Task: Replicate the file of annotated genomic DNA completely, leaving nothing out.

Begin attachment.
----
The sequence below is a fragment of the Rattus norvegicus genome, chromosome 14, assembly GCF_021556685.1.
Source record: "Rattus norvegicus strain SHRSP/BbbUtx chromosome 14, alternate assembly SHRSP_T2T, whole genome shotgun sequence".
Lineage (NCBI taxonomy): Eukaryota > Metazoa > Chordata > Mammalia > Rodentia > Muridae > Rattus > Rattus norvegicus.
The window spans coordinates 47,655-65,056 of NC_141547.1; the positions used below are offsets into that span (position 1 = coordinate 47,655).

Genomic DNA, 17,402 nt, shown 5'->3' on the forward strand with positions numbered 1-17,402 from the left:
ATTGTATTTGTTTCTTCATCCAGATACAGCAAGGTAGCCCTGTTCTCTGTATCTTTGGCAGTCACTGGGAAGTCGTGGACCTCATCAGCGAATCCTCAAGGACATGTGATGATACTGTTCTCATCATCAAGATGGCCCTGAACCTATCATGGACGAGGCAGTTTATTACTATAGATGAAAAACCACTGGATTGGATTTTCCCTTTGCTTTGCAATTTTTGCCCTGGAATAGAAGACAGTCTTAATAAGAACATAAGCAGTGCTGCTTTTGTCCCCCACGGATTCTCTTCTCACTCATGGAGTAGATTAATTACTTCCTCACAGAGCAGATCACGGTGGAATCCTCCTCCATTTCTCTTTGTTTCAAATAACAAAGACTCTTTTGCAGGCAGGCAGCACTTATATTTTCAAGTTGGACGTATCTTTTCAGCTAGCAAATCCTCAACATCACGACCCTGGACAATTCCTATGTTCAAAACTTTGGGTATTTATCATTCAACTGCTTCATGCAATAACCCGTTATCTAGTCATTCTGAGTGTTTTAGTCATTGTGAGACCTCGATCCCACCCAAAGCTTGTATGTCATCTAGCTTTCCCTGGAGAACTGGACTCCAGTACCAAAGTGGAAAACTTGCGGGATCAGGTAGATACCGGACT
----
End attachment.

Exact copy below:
The sequence below is a fragment of the Rattus norvegicus genome, chromosome 14, assembly GCF_021556685.1.
Source record: "Rattus norvegicus strain SHRSP/BbbUtx chromosome 14, alternate assembly SHRSP_T2T, whole genome shotgun sequence".
Lineage (NCBI taxonomy): Eukaryota > Metazoa > Chordata > Mammalia > Rodentia > Muridae > Rattus > Rattus norvegicus.
The window spans coordinates 47,655-65,056 of NC_141547.1; the positions used below are offsets into that span (position 1 = coordinate 47,655).

Genomic DNA, 17,402 nt, shown 5'->3' on the forward strand with positions numbered 1-17,402 from the left:
ATTGTATTTGTTTCTTCATCCAGATACAGCAAGGTAGCCCTGTTCTCTGTATCTTTGGCAGTCACTGGGAAGTCGTGGACCTCATCAGCGAATCCTCAAGGACATGTGATGATACTGTTCTCATCATCAAGATGGCCCTGAACCTATCATGGACGAGGCAGTTTATTACTATAGATGAAAAACCACTGGATTGGATTTTCCCTTTGCTTTGCAATTTTTGCCCTGGAATAGAAGACAGTCTTAATAAGAACATAAGCAGTGCTGCTTTTGTCCCCCACGGATTCTCTTCTCACTCATGGAGTAGATTAATTACTTCCTCACAGAGCAGATCACGGTGGAATCCTCCTCCATTTCTCTTTGTTTCAAATAACAAAGACTCTTTTGCAGGCAGGCAGCACTTATATTTTCAAGTTGGACGTATCTTTTCAGCTAGCAAATCCTCAACATCACGACCCTGGACAATTCCTATGTTCAAAACTTTGGGTATTTATCATTCAACTGCTTCATGCAATAACCCGTTATCTAGTCATTCTGAGTGTTTTAGTCATTGTGAGACCTCGATCCCACCCAAAGCTTGTATGTCATCTAGCTTTCCCTGGAGAACTGGACTCCAGTACCAAAGTGGAAAACTTGCGGGATCAGGTAGATACCGGACT